1.         Read Hebrews 4:9-10. When verse 10 speaks of “rested from his works,” who is it speaking about? (It is speaking about us. We are “whoever.”)

  1.         What is this “Sabbath rest” from our works? (It is belief and trust in the presence, power, and works of God.)

  1.         If this is something other than the weekly Sabbath, what is it? (It is a rest connected with our journey to Heaven.)

  1.         Read Hebrews 4:11. What kind of disobedience is referred to here? Is it a failure to obey the Ten Commandments? (No. It is the “same sort of disobedience” as displayed at Meribah. It is a failure to trust in the works of God. This is a discussion of righteousness by faith alone!)

  1.         Is righteousness by faith alone like a rest? (We rest from beating ourselves up trying to earn salvation. We rest in the completed work of Jesus. If we do not understand and accept Jesus’ work we fail to enter into the ultimate Sabbath rest.)

  1.         Read Hebrews 4:12. Why are two-edged swords relevant to this discussion? Why is a reference to serious bodily injury relevant? (Have you noticed that there is a strong debate over this issue? The thoughts and intentions of the heart are divided over whether we will trust ourselves, or whether we will trust God.)

  1.         Does this make any sense to you? Why would anyone not want to rest? (This is where I raise my hand. It is difficult for me to sit and rest. I will see or think of something that needs to be done and jump up and do it. Resting for more than a few minutes is hard for me. Many people naturally believe they must earn the things that they have.)

  1.         Read Hebrews 4:13. What kind of account must we give to God? (It is not an account of our hard work. It is an account of our trust in His presence, His power, and His completed work for us at the cross.)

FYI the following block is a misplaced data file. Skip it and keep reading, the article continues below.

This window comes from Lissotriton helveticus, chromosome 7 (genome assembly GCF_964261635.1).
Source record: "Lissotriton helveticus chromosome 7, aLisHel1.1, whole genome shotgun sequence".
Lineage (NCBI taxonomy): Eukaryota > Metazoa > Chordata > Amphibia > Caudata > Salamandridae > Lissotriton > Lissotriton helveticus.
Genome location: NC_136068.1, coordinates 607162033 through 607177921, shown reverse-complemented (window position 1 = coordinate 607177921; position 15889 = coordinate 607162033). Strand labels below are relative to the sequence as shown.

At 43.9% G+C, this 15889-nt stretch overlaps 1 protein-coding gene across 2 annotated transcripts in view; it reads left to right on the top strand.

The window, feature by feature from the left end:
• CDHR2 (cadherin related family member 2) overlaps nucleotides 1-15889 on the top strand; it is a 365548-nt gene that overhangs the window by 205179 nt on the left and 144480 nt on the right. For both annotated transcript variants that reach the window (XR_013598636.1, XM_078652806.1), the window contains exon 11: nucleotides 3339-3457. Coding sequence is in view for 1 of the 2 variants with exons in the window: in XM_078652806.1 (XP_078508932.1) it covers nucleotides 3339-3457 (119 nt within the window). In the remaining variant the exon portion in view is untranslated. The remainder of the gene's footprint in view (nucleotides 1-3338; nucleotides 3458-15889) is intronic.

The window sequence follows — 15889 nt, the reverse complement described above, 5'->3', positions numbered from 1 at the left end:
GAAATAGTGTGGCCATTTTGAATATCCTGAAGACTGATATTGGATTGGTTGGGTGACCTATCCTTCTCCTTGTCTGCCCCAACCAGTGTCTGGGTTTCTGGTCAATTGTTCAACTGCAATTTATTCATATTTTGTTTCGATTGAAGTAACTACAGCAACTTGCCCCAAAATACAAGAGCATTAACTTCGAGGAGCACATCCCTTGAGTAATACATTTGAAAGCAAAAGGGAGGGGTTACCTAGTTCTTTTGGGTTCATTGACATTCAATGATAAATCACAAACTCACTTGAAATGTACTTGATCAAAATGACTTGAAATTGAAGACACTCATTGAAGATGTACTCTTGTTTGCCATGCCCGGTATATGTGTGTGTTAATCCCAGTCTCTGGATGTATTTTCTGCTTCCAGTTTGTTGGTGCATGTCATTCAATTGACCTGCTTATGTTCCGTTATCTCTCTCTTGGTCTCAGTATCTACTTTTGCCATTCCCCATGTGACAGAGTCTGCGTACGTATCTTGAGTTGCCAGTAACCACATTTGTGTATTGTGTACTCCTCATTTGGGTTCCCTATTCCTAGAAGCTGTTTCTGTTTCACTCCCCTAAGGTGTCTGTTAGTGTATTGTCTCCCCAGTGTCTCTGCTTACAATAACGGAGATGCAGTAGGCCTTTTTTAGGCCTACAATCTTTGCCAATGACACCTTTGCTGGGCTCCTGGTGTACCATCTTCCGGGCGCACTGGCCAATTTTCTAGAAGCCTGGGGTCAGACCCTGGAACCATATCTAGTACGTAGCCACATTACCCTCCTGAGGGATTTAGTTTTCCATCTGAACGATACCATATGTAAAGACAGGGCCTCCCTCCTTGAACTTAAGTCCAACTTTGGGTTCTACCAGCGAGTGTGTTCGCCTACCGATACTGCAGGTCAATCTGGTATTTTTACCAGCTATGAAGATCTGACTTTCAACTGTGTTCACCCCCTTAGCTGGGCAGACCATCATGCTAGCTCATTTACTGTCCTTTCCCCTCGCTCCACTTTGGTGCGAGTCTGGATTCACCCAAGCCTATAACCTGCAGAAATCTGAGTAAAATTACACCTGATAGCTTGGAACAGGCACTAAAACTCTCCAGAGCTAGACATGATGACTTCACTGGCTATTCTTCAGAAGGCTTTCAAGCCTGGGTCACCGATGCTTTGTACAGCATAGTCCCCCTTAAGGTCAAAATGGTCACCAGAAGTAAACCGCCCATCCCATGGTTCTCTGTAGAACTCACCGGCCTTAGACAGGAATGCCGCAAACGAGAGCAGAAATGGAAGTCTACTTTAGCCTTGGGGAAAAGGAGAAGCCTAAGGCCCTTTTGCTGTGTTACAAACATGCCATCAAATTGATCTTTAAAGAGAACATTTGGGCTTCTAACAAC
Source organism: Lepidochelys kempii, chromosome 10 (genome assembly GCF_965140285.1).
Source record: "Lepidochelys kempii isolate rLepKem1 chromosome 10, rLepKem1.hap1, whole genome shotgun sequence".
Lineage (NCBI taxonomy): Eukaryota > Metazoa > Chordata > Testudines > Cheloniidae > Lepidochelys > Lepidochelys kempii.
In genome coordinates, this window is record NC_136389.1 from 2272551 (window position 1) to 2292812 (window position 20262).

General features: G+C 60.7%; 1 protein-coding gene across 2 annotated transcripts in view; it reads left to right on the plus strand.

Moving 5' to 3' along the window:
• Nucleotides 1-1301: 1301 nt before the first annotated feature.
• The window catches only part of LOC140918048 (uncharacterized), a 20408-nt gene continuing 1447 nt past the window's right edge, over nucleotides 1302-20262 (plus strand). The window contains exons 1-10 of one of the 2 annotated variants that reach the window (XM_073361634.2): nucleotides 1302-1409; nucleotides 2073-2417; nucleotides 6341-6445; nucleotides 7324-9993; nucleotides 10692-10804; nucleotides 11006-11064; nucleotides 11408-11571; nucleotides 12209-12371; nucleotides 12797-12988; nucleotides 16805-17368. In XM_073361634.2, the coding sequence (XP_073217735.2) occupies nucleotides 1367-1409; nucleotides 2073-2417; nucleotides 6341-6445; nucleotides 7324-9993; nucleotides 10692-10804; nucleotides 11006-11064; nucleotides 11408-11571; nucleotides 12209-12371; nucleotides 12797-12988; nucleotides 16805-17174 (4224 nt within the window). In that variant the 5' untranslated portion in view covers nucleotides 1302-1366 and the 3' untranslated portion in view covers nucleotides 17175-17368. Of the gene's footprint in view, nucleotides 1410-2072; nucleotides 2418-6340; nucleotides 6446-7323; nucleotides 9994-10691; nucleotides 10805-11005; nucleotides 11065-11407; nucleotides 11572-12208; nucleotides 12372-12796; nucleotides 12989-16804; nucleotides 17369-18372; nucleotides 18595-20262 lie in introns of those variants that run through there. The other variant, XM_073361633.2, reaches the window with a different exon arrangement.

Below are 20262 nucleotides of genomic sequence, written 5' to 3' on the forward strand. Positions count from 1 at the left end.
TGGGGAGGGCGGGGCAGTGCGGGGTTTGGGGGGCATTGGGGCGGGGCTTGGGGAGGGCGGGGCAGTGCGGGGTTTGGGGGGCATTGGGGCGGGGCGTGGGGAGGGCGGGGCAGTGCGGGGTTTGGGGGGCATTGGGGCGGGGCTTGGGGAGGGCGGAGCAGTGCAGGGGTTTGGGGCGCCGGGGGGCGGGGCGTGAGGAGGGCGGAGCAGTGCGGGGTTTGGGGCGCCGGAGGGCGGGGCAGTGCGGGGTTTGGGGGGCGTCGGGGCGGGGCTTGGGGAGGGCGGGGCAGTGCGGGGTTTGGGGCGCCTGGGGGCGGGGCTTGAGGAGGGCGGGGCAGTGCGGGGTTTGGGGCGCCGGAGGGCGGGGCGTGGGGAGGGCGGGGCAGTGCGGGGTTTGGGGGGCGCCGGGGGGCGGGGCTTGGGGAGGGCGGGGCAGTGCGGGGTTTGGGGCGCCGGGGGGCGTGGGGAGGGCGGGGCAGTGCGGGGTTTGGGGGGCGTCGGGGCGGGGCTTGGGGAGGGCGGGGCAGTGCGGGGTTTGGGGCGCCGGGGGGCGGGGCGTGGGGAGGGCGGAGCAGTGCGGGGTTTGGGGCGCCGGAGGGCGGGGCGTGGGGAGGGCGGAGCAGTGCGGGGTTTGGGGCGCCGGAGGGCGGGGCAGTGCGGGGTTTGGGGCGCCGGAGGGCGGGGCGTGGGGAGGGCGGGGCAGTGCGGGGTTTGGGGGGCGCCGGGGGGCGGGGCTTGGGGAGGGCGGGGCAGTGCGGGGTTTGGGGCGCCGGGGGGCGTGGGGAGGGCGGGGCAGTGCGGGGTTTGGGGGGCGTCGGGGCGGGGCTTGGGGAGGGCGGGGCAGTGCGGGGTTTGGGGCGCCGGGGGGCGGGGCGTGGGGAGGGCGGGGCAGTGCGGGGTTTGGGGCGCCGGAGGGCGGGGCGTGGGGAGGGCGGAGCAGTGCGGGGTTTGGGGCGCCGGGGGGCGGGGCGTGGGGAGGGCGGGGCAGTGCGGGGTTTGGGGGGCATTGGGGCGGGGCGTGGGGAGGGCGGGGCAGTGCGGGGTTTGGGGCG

1.         Pause for a minute and consider the argument of those who claim that the greater Sabbath rest should be celebrated on Sunday. What answer would you give to this? (God said to rest on the seventh day, the Sabbath. If you need an example of a colossal failure to trust and accept God’s word, this is it. This is a great example of a failure to connect the meaning of the weekly Sabbath to the greater Sabbath !)

  1.         Read Hebrews 4:14. If you doubted my suggestion of how we should understand the greater Sabbath rest, what do you say now? (The writer of Hebrews explicitly refers to Jesus, our High Priest in Heaven.)

  1.         Read Hebrews 4:15-16. We are told to draw close to our sinless God “with confidence.”  Why should we have confidence?

  1.         When verse 15 tells us that Jesus is sympathetic to our weakness against sin, does it mean that God understands how we do a terrible job of trying to earn our salvation?

  1.         Look again at Hebrews 4:14. What is “our confession” to which we must “hold fast?” (That we accept the life, death, and resurrection of Jesus on our behalf. Jesus is not patting us on our head and saying “try harder” and you, too, will be “without sin.” No, Jesus asks of us what He asked of the Hebrews at Meribah, “Will you trust that I am with you and that I will do what you cannot do?”)

  1.         Friend, Jesus asks us to be “confident” in Him. He asks us to “draw near” to His throne, which is a “throne of grace.”  It is not a throne of works. Not a throne of sacrifice. It is, like the weekly Sabbath, all about mercy. Will you, by the power of the Holy Spirit, accept this and trust in what Jesus has done on your behalf?  Why not commit to that right now?

  1.         The Restless Prophet.